Criminal Law Reform
For decades, the ACLU of Massachusetts has worked for criminal law reforms to end our reliance on incarceration, eliminate racial disparities in the system, and reinvest in public health and human needs.
Ending the Drug War
Drug addiction is a public health concern, not a criminal justice issue.
For decades, the ACLU of Massachusetts has helped lead the way to end the unwinnable War on Drugs, and has fought the criminalization of drug use on several fronts.
In the courtroom, our attorneys challenged the unjust imprisonment of women suffering from addiction, prompting legislators to pass a law curbing the practice. We have also denounced increased drug war spending for law enforcement, advocating for resources to instead go towards addiction treatment and other effective public health interventions, like making more treatment beds available and expanding needle exchange programs.
After Massachusetts voters decriminalized possession of small amounts of marijuana in 2008, the ACLU supported the successful 2012 ballot initiative that authorized use of medical marijuana in Massachusetts and the 2016 initiative to tax and regulate recreational marijuana for adults.
The ACLU of Massachusetts is dedicated to the safe and meaningful implementation of the state’s new marijuana law with a special focus on issues of social justice – from helping people get retroactive justice for previous convictions that are no longer crimes, to ensuring that new businesses born from the recent law are led by people of color and others most affected by the failed War on Drugs.
Mandatory Minimum Sentencing
The bottom line: Mandatory minimums are expensive, ineffective, and deeply discriminatory.
The ACLU of Massachusetts has long fought mandatory minimum sentencing for drug crimes. A 2013 report showed that people of color make up just 20 percent of the Massachusetts population and only one-third of convicted drug offenders, yet they are about 75 percent of people sentenced to a mandatory minimum term.
In 2018, we worked with a broad coalition to pass a package of criminal legal reforms, which included the repeal of mandatory minimum sentences for many drug-related offenses. While this is a significant victory, we will continue working until mandatory minimums are a thing of the past.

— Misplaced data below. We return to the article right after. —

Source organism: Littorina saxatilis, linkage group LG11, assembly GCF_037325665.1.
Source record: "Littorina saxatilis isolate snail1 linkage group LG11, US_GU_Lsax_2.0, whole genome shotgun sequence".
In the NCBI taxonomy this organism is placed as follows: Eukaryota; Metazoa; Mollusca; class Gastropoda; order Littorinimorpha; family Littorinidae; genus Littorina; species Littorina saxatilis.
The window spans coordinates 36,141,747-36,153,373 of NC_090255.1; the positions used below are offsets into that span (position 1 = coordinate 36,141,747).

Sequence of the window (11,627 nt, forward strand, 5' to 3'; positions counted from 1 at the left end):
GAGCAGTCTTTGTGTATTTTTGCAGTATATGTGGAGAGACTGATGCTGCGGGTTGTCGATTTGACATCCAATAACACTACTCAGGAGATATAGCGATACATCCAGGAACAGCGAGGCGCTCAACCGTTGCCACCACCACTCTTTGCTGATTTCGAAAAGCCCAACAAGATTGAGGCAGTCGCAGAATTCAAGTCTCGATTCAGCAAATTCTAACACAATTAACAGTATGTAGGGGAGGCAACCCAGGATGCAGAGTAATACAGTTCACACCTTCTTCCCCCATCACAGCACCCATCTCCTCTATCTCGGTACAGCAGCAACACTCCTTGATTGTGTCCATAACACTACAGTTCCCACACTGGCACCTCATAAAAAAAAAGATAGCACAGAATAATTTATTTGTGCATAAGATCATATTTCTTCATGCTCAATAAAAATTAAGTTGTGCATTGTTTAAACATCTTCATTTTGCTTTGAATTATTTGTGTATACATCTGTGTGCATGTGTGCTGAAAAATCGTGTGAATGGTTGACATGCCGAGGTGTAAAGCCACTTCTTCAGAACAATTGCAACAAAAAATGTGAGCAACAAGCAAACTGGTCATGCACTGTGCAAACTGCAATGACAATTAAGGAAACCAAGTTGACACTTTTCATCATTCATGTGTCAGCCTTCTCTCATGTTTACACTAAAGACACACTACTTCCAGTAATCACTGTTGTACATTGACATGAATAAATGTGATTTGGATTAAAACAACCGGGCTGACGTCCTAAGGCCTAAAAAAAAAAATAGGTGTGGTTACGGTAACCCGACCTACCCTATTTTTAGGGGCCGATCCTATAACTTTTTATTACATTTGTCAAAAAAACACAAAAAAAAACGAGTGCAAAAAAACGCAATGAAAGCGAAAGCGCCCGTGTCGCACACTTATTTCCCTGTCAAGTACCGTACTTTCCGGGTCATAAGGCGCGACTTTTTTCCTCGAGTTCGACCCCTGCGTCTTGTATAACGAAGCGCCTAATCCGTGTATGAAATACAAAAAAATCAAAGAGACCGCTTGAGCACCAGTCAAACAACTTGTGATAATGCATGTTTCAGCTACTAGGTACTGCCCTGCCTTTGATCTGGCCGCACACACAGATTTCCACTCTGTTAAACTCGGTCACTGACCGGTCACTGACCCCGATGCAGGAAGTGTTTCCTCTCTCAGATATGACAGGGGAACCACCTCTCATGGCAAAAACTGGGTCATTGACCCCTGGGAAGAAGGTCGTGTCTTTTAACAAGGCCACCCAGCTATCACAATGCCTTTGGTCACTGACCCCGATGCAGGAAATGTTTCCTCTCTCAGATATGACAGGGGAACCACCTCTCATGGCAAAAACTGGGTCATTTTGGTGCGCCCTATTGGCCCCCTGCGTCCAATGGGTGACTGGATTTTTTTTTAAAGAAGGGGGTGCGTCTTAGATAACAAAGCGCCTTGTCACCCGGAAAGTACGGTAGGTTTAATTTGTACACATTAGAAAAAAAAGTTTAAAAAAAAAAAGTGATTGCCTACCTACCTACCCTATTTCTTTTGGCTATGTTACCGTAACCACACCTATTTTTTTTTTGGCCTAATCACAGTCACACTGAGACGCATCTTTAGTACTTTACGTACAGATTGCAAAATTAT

Massachusetts Drug Lab Scandals
After news broke about the scandal at the Hinton state drug lab, where chemist Annie Dookhan falsified or tempered with evidence in more than 24,000 cases, we fought all the way to the Massachusetts high court. After years of litigation, we secured the single largest dismissal of wrongful convictions in our nation’s history, giving tens of thousands of people who have been living with the consequences of their convictions the opportunity to clear their records and move on with their lives.
Despite the victory, a second drug lab scandal still looms over Massachusetts. Former chemist Sonja Farak tainted approximately 6,000 more cases at the Amherst drug lab. To make matters worse, state prosecutors lied about the scope of Farak’s misconduct. In 2017, the ACLU of Massachusetts brought a case to the state supreme court, and secured dismissals for thousands more wrongfully convicted people.
Note: If you were charged with a drug offense in Massachusetts from 2003-2013 and want to find out if Annie Dookhan or Sonja Farak worked on your case, call the CPCS Public Defender Drug Lab Hotline at 1-888-999-2881 or visit their website.
The ACLU believes the death penalty is inherently wrong. It violates the most basic principles of due process and equal protection, and the ban against cruel and unusual punishment. The death penalty is uncivilized in theory and unfair and inequitable in practice. In fact, it is imposed disproportionately upon those whose victims are white, offenders who are people of color, and on those who are poor.
Though Massachusetts’ last execution was in 1947, there have been efforts to bring the practice back. The ACLU of Massachusetts will continue its work to keep the death penalty out of our Commonwealth, along with our national organization’s work to eradicate capital punishment across the United States.
- March 24, 2020
- December 19, 2019
- September 24, 2019
- March 15, 2019
- November 26, 2018
- September 19, 2018